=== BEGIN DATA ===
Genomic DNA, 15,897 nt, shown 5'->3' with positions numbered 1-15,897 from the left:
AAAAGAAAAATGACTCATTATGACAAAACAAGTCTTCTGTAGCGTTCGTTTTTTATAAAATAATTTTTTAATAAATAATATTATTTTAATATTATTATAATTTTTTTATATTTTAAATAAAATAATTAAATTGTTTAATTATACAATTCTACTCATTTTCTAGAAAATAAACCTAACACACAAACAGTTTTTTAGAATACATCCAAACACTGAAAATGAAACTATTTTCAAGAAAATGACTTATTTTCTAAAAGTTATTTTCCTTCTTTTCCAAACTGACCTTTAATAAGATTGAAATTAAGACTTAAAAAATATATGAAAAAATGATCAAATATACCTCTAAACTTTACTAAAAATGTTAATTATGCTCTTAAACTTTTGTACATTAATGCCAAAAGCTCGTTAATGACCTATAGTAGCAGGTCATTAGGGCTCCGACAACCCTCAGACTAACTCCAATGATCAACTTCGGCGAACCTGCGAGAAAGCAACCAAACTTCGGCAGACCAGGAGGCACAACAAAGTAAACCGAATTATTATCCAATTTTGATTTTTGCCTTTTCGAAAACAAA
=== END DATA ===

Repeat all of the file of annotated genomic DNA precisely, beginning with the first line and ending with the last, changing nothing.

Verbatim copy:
Genomic DNA, 15,897 nt, shown 5'->3' with positions numbered 1-15,897 from the left:
AAAAGAAAAATGACTCATTATGACAAAACAAGTCTTCTGTAGCGTTCGTTTTTTATAAAATAATTTTTTAATAAATAATATTATTTTAATATTATTATAATTTTTTTATATTTTAAATAAAATAATTAAATTGTTTAATTATACAATTCTACTCATTTTCTAGAAAATAAACCTAACACACAAACAGTTTTTTAGAATACATCCAAACACTGAAAATGAAACTATTTTCAAGAAAATGACTTATTTTCTAAAAGTTATTTTCCTTCTTTTCCAAACTGACCTTTAATAAGATTGAAATTAAGACTTAAAAAATATATGAAAAAATGATCAAATATACCTCTAAACTTTACTAAAAATGTTAATTATGCTCTTAAACTTTTGTACATTAATGCCAAAAGCTCGTTAATGACCTATAGTAGCAGGTCATTAGGGCTCCGACAACCCTCAGACTAACTCCAATGATCAACTTCGGCGAACCTGCGAGAAAGCAACCAAACTTCGGCAGACCAGGAGGCACAACAAAGTAAACCGAATTATTATCCAATTTTGATTTTTGCCTTTTCGAAAACAAA